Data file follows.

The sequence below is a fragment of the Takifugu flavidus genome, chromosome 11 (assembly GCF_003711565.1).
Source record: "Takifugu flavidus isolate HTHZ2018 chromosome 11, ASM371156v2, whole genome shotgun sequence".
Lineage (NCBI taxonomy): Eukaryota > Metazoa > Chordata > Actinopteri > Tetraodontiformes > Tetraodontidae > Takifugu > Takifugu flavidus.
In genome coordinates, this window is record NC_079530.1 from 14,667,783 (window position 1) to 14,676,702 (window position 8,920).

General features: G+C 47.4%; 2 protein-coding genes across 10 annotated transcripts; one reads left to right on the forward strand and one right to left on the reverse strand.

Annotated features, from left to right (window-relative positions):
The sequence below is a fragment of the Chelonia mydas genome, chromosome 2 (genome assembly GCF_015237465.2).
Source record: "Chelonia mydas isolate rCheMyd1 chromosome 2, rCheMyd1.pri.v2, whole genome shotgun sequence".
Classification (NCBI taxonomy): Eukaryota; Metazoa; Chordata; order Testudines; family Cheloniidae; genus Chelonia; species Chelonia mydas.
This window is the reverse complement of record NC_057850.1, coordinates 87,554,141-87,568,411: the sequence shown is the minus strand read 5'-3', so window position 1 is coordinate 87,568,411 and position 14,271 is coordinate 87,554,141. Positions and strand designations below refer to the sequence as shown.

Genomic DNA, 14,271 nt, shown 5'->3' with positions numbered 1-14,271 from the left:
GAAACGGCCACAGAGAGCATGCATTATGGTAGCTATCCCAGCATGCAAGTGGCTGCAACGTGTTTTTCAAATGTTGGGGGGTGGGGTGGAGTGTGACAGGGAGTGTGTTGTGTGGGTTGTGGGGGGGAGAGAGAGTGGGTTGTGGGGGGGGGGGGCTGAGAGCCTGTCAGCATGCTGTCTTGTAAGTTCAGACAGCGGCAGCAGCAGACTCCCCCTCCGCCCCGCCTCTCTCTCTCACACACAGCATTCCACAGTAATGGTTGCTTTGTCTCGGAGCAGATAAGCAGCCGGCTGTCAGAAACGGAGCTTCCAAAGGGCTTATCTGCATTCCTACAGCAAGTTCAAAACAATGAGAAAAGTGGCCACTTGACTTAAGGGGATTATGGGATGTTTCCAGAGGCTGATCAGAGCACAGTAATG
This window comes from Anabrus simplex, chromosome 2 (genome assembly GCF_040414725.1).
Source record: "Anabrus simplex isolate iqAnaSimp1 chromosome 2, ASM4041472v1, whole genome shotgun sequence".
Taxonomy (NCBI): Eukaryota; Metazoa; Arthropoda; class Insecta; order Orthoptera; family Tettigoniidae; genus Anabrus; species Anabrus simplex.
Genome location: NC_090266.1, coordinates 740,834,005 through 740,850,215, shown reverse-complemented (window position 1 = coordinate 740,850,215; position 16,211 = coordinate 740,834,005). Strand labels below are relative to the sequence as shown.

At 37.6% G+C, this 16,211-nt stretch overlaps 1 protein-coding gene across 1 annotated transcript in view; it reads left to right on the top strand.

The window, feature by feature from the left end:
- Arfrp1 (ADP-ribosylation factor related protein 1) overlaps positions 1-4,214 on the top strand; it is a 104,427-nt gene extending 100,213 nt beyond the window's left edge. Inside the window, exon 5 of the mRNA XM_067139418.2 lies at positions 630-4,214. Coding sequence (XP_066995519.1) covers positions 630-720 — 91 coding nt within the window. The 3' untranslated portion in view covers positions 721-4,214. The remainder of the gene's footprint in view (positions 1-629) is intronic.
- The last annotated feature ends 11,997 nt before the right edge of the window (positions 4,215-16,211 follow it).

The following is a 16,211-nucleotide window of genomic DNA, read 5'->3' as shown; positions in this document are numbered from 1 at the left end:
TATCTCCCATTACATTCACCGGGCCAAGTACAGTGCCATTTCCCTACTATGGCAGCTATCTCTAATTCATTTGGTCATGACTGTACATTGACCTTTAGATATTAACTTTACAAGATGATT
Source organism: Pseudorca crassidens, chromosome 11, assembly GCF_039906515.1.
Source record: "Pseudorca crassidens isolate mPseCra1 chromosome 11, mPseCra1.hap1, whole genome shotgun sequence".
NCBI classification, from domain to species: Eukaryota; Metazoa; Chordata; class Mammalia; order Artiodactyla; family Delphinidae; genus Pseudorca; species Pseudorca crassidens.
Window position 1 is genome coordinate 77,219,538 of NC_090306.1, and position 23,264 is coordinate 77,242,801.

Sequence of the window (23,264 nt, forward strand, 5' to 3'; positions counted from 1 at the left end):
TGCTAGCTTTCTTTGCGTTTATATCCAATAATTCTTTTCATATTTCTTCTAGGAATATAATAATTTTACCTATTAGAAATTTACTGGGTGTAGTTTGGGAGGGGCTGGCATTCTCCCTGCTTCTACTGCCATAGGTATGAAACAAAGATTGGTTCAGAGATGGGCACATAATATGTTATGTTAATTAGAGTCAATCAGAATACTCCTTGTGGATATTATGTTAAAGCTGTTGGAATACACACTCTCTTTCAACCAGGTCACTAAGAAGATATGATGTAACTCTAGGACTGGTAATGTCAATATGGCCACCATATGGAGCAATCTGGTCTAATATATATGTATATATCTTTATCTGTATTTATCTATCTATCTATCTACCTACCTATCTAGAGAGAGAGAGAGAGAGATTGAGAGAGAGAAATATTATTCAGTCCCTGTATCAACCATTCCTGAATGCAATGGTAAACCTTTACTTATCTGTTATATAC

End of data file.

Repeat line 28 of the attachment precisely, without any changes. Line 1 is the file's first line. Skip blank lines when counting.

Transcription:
TGCTAGCTTTCTTTGCGTTTATATCCAATAATTCTTTTCATATTTCTTCTAGGAATATAATAATTTTACCTATTAGAAATTTACTGGGTGTAGTTTGGGAGGGGCTGGCATTCTCCCTGCTTCTACTGCCATAGGTATGAAACAAAGATTGGTTCAGAGATGGGCACATAATATGTTATGTTAATTAGAGTCAATCAGAATACTCCTTGTGGATATTATGTTAAAGCTGTTGGAATACACACTCTCTTTCAACCAGGTCACTAAGAAGATATGATGTAACTCTAGGACTGGTAATGTCAATATGGCCACCATATGGAGCAATCTGGTCTAATATATATGTATATATCTTTATCTGTATTTATCTATCTATCTATCTACCTACCTATCTAGAGAGAGAGAGAGAGAGATTGAGAGAGAGAAATATTATTCAGTCCCTGTATCAACCATTCCTGAATGCAATGGTAAACCTTTACTTATCTGTTATATAC